About this Blog

Photo Writing is the web version of the Photo Writing mini-magazine produced by Limephoto and Emil von Maltitz since 2010. As of 2015 it is now completely online. Feel free to browse through the articles and please leave comments in the comments section if you would like to engage with us.

Wednesday, July 11, 2012

Slice and Dice - and a note on Lightroom 4

I had my first surgery the other day...one that I photographed that is. I received a call from a client to be at one of the government hospitals for a shoot. except the specifics were rather lacking. Even the client, an event organiser for the medical fraternity, wasn't entirely sure of what I'd be shooting. My previous shoot for the same client had been a fairly conventional event: the opening of a new forensic unit - so the usual event/conference shots, some creative portraits of the guest speaker and a few group shots that were a little different to the standard 'stand in a line and say cheese'. So conservative guess was therefore this was going to be much of the same.

Click through to read more.

Not so as it turned out. Instead my assistant, Claire, and I were ushered in to a change room area and told we were to find some 'scrubs' that fitted and to listen intently to the instructions that the surgical matron would be issuing to us. Next we were led down a long corridor, round a bend and into a large and fairly sterile room where a bunch of doctors were leaning over...and for some reason I was still surprised... a women with the inside of her knee staring up at the bright overhead lights. Okay, here we go.

So for my first surgery it actually went really well. The operation that was being performed was a knee replacement. The photography was being commissioned by the actual manufacturers of these titanium marvels for a whole host of usages. So the basic premise was to capture some of the drama of the operating room, keep enough away from the surgeons so as not to get in the way (it is a sterile environment after all - one where a photographer bumping into finely honed surgical knives is probably not the best of ideas) and as a bonus, please show some close-ups of the products in question...gulp.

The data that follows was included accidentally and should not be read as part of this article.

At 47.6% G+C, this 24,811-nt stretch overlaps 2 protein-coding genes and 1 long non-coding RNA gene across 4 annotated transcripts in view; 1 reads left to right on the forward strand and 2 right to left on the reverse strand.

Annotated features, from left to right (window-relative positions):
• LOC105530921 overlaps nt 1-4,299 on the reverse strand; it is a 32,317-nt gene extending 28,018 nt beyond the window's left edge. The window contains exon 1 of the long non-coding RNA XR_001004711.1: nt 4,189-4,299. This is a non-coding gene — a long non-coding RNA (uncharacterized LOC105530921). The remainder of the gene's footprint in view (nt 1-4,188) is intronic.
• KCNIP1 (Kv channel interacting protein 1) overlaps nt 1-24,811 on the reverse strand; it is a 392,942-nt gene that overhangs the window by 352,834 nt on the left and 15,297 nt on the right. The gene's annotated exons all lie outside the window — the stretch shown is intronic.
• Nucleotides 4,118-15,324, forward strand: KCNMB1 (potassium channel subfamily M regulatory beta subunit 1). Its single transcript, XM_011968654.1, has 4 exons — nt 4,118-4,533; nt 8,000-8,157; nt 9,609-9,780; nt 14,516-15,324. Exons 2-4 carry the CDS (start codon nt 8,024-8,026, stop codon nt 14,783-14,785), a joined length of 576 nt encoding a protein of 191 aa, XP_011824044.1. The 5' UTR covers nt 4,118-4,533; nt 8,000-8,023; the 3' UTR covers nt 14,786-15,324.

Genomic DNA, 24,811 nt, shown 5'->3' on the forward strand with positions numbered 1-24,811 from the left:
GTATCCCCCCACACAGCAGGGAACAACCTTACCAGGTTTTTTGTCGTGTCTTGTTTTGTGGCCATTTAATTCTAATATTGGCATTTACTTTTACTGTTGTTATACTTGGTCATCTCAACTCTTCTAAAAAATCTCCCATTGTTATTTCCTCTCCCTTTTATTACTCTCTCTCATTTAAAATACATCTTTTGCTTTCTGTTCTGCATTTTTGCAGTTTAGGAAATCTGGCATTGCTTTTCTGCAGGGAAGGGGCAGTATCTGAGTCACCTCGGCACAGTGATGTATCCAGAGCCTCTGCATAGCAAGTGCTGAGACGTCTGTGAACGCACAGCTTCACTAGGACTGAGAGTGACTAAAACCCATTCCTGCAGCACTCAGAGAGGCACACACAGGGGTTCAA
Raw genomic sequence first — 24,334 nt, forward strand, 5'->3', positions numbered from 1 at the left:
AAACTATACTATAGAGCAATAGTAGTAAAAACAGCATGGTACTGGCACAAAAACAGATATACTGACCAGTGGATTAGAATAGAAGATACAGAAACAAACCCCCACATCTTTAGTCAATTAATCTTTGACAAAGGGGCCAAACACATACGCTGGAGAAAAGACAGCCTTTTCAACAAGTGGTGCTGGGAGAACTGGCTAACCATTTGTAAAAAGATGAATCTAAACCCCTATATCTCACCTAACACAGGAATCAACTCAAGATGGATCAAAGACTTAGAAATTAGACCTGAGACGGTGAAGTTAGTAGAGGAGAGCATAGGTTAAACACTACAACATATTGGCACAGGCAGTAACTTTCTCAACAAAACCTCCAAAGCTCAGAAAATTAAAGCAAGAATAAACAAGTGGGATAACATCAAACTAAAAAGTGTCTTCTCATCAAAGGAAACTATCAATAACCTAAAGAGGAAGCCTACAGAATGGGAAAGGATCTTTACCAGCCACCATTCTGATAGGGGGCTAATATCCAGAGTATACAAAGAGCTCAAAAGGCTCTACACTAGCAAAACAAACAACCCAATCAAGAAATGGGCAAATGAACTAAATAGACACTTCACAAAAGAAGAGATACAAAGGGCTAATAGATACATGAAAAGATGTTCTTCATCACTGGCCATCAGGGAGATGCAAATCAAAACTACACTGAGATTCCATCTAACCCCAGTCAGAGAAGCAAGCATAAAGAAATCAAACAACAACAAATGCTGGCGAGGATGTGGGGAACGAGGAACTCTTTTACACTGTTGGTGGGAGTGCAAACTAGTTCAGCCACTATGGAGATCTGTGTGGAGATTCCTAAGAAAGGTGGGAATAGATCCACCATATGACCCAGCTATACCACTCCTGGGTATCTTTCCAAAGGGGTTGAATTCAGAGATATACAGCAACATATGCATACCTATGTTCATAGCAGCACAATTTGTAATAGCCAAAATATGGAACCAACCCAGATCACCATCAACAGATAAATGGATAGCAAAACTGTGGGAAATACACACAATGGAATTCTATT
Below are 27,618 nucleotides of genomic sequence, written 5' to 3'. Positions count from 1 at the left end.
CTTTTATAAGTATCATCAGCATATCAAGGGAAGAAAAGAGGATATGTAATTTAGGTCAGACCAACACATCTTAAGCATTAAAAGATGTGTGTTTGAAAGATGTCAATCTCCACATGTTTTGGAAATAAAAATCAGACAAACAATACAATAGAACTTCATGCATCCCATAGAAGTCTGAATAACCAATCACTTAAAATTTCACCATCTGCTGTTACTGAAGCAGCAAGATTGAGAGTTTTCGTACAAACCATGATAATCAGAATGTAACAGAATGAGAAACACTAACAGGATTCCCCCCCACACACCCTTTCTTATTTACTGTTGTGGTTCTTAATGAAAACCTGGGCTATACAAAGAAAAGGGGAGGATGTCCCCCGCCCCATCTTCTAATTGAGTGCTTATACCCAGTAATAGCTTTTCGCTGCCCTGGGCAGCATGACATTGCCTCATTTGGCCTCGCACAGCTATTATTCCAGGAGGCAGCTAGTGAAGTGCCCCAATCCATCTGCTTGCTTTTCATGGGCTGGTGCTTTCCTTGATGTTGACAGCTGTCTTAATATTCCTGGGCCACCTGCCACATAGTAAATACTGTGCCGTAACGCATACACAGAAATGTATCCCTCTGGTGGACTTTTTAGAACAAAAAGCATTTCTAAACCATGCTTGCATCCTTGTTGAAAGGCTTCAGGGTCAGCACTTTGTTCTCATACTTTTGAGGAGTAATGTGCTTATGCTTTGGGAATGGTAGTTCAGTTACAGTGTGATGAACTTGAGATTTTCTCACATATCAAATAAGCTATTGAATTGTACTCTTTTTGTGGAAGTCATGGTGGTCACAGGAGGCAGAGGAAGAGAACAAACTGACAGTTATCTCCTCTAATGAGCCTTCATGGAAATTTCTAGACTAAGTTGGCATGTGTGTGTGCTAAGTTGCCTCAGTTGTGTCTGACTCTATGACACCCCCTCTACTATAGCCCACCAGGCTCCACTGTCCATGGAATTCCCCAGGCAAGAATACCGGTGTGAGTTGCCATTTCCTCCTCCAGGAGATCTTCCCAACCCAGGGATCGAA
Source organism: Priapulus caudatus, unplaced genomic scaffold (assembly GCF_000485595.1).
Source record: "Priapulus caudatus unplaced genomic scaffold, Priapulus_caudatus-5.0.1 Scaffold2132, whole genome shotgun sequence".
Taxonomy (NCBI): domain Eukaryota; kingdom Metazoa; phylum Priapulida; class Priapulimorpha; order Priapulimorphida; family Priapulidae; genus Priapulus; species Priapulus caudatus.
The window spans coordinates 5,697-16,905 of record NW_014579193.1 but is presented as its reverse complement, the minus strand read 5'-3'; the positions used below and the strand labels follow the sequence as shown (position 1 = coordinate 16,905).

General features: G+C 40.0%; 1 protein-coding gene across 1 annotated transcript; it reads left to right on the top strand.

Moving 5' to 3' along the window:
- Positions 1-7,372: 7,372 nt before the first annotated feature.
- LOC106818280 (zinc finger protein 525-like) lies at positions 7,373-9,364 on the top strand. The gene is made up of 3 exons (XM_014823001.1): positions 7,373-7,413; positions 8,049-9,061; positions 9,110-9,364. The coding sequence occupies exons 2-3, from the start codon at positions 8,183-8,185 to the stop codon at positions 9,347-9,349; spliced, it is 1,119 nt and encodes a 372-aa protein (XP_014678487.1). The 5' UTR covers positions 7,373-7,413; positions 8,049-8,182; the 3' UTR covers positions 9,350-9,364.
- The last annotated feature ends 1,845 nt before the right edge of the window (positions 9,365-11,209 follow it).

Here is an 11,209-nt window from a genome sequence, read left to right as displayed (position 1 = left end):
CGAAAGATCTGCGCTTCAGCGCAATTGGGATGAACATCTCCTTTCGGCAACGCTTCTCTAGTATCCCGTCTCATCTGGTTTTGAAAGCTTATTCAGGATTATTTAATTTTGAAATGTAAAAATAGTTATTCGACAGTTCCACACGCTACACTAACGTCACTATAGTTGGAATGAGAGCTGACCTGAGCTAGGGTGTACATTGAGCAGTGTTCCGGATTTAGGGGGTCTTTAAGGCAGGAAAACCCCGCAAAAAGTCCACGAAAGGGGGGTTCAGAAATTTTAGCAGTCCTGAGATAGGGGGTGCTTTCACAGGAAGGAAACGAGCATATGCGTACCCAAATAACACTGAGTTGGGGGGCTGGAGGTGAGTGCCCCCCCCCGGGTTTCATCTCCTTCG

Here's where I say thank goodness I'm not a war-correspondent! Okay, it actually wasn't as bad as all that. I have an abnormal fear of needles, so I was concerned about seeing the first incision in the patient's knee and what happens thereafter (I won't go into too much detail for benefit of more sensitive readers). In the end though holding a camera to your eye divorces you from the reality that you are photographing. Suddenly you are thinking about light and composition and you become completely unaware of things like a bit of gristle flying up from a small saw blade (that doesn't mean you don't remember it afterwards). Surgeons see this on a daily basis and become immune, but I wonder what it was like the first time that they saw a surgery. At any rate the images worked and the client was really happy.

It also gave me my first opportunity to really try out Lightroom 4 for processing. I'm a Capture NX2 fan despite it's obvious flaws, but for events and situations where I have to batch out a lot of images quickly my goto solution has been Lightroom 3 (I hated Lightroom 2 and avoided it at all costs. LR3 was a major advance IMHO). What astounded me though was the ability to recover highlights as well as pull details from the murky shadows. LR4 excels at the extreme ranges of exposure. The issue with in-surgery lighting is that it is all really well lit, BUT, the light that shines down onto the operating table is insanely bright compared to the rest of the room. Now, bang that light onto exposed white (bone and other whitish parts of the body - use your imagination) and you hit blow-out central. The only way I could get near to finding detail on the camera's histogram was to massively underexpose the average of the scene. Looking at the histo in surgery I was terrified that my images would be as noisy as beach sand and still have blown highlights on the products. Not so thankfully. The new highlights, whites, shadows and blacks sliders made it almost too easy to give detail to the shadows and recover my highlights to the point that it looked like I actually had my own lights in there (which I didn't). Yes, this is possible using NX2 or CS5, but not with this much ease. I'm not quite ready to give up my usual fine art and landscape workflow that are centered around NEF files and NX2, but man LR4 makes it tempting!

No comments:

Post a Comment